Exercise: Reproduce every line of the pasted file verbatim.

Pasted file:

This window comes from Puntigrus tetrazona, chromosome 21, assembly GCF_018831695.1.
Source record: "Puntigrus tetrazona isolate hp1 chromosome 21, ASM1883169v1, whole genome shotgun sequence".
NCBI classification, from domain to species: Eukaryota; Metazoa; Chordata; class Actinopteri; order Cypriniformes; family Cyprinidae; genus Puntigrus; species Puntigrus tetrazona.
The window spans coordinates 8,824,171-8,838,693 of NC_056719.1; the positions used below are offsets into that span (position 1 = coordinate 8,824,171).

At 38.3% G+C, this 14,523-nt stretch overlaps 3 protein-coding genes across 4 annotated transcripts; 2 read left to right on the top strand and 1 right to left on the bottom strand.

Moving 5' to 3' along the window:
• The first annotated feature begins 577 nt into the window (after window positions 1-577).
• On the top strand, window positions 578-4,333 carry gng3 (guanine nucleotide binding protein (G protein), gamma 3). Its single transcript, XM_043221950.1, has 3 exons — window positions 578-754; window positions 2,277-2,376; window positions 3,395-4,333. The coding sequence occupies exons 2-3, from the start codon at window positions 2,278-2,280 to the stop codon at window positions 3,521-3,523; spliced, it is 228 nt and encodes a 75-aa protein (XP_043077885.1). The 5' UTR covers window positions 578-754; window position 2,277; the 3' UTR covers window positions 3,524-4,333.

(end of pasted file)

This window comes from Puntigrus tetrazona, chromosome 21, assembly GCF_018831695.1.
Source record: "Puntigrus tetrazona isolate hp1 chromosome 21, ASM1883169v1, whole genome shotgun sequence".
NCBI classification, from domain to species: Eukaryota; Metazoa; Chordata; class Actinopteri; order Cypriniformes; family Cyprinidae; genus Puntigrus; species Puntigrus tetrazona.
The window spans coordinates 8,824,171-8,838,693 of NC_056719.1; the positions used below are offsets into that span (position 1 = coordinate 8,824,171).

At 38.3% G+C, this 14,523-nt stretch overlaps 3 protein-coding genes across 4 annotated transcripts; 2 read left to right on the top strand and 1 right to left on the bottom strand.

Moving 5' to 3' along the window:
• The first annotated feature begins 577 nt into the window (after window positions 1-577).
• On the top strand, window positions 578-4,333 carry gng3 (guanine nucleotide binding protein (G protein), gamma 3). Its single transcript, XM_043221950.1, has 3 exons — window positions 578-754; window positions 2,277-2,376; window positions 3,395-4,333. The coding sequence occupies exons 2-3, from the start codon at window positions 2,278-2,280 to the stop codon at window positions 3,521-3,523; spliced, it is 228 nt and encodes a 75-aa protein (XP_043077885.1). The 5' UTR covers window positions 578-754; window position 2,277; the 3' UTR covers window positions 3,524-4,333.